Why Doesn’t My Zeiss Victory PRF Rangefinder Work – Complete Overview

People often ask, why doesn’t my Zeiss victory PRF rangefinder work?

Let’s find out!

Why Doesn’t My Zeiss Victory PRF Rangefinder Work?

The first thing you need to do is check that your battery terminals are clean and free of corrosion. If they are corroded then this will prevent the battery from charging correctly. You can use a small amount of alcohol on them to remove any corrosion.

If you still have problems then we would recommend contacting our technical support team who will be able to help you further.

Why Doesn't My Zeiss Victory PRF Rangefinder Work

Why Doesn’t My Zeiss Victory PRF Rangefinder Work?

Zeiss Victory PRF Review

According to some sources, the Zeiss Victory PRF is made in Japan, which may be good for its price point. However, it might be better if it were made in Germany.

You shouldn’t just take a quick glance at the source and the cost; instead, read through this detailed product description to see exactly what you’re getting for your money.

The Zeiss Victory PRF has an average rating of 4.5 out of 5 stars on Amazon.com based on over 1,000 customer reviews.

This lens is designed specifically for use with full-frame cameras such as Nikon D3X, Canon EOS 7D, Sony Alpha A77, Pentax K20D, Olympus OM-D E-M1, Fujifilm X100T, etc. It also works well with APS-C format digital SLR cameras like the Nikon D7200, Canon T6i, Sony α6000, Panasonic LX10, etc.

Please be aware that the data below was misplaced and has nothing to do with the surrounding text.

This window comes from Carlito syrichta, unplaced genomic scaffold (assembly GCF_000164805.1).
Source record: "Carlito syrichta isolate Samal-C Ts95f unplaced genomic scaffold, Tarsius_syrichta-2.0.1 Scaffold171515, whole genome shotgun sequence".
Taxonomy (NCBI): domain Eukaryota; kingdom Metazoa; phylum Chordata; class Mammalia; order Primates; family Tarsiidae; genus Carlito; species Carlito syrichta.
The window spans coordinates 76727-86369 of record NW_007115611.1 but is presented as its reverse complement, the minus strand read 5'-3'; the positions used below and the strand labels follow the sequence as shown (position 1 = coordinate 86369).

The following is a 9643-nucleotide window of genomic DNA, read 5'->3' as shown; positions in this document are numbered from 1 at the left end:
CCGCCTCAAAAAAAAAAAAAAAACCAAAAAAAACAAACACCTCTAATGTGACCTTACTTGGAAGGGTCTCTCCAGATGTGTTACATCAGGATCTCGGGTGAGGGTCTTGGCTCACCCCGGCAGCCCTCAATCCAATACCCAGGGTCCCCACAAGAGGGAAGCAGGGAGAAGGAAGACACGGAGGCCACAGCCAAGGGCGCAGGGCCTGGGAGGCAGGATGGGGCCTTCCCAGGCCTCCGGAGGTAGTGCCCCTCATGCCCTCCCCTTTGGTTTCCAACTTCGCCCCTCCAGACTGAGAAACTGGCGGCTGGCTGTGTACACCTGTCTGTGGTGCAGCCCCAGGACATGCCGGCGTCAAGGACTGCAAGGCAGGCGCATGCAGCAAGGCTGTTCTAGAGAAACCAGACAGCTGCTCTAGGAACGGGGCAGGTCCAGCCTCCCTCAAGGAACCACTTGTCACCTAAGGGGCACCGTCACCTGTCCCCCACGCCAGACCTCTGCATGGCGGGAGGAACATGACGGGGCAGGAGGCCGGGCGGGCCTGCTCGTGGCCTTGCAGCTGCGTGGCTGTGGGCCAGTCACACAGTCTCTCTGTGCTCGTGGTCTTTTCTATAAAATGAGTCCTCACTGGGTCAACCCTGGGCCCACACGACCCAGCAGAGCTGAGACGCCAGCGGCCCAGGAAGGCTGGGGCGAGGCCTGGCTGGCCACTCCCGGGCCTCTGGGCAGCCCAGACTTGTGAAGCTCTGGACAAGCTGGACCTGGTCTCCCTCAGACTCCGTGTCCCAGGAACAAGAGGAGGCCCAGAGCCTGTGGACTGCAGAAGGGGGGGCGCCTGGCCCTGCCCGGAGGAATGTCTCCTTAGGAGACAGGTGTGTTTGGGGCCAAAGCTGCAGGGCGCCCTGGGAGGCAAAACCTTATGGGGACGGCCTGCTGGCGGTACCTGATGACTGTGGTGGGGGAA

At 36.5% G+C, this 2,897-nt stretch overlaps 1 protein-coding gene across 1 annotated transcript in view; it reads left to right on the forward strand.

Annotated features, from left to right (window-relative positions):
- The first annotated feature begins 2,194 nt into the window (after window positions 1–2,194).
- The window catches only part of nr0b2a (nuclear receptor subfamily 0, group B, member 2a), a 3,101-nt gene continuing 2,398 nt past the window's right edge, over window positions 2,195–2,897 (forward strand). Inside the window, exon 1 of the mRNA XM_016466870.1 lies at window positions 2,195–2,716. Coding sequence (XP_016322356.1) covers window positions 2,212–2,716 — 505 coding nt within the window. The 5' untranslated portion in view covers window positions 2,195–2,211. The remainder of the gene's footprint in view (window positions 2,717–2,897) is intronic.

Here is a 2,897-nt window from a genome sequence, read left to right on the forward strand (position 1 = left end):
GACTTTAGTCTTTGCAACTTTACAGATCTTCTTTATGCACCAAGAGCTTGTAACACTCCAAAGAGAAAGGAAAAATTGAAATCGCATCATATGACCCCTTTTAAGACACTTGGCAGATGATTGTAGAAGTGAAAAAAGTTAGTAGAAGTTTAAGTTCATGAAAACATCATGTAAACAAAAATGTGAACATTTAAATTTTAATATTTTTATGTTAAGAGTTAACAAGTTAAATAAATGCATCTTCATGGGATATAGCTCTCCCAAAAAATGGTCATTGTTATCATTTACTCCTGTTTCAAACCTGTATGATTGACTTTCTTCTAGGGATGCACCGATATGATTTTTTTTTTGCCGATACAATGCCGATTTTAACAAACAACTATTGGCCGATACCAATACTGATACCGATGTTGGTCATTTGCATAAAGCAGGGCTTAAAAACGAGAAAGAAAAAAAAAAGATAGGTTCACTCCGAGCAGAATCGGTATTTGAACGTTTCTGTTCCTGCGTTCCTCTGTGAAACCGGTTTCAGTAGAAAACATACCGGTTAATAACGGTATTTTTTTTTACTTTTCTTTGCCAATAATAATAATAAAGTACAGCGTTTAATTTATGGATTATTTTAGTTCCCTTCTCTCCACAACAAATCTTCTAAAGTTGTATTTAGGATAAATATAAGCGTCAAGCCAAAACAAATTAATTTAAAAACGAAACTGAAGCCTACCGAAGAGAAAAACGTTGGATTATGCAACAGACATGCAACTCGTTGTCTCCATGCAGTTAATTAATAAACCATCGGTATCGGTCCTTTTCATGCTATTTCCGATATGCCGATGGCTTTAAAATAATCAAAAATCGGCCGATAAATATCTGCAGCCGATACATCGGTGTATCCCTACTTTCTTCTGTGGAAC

This lens is compatible with all types of lenses including EF, EF-S, Micro Four Thirds (MFT) and PL mount lenses.

Main Features

The full name of the device is the Zeiss VICTORY 8×26 T* Pocket Range Finder. Zeiss is the Manufacturer.

Victory is the brand. 8×26 means it magnifies 8 times the actual size and has a 26mm objective lens. T* means it has the Zeiss Lens Coat.

Pocket means its compact and range finder describes its function accurately, measuring distance – which is what you’re looking for here.

Besides its small size, lightness, and low price tag, one thing that Zeiss wants you to know about is their integrated ballistic info­sistem (BIS®) which calculates holdover.

Zeiss says this about the BIS.

“This innovative piece of software uses the chosen ballistic curve, the caliber, and the measured range to find the appropriate correction factor, which is certain to improve your hit rate.’

Apart from that system, you can select either 100m zeroing or GEE. GEE stands for the German abbreviation for best shot range.

One advantage of the Victory laser PRF over its competitors is the speed at which you receive feedback regarding distances. You should be able to tell within half a second whether the distance between the two objects is correct or not.

According to Zeiss, you can shoot up to 1200 yards (1100m) with their Victory rifle. However, most owners report that this distance is often exaggerated.

If the ballistic information systems are in effect, you will be able to see the correct values even if you move your hands or shake them. You won’t need to press the buttons more than once.

You can change from metric to imperial units, or vice versa, depending on which unit system you prefer. For example, if you’re using an app that uses imperial units, you might want to set the device to use imperial units instead of metrics.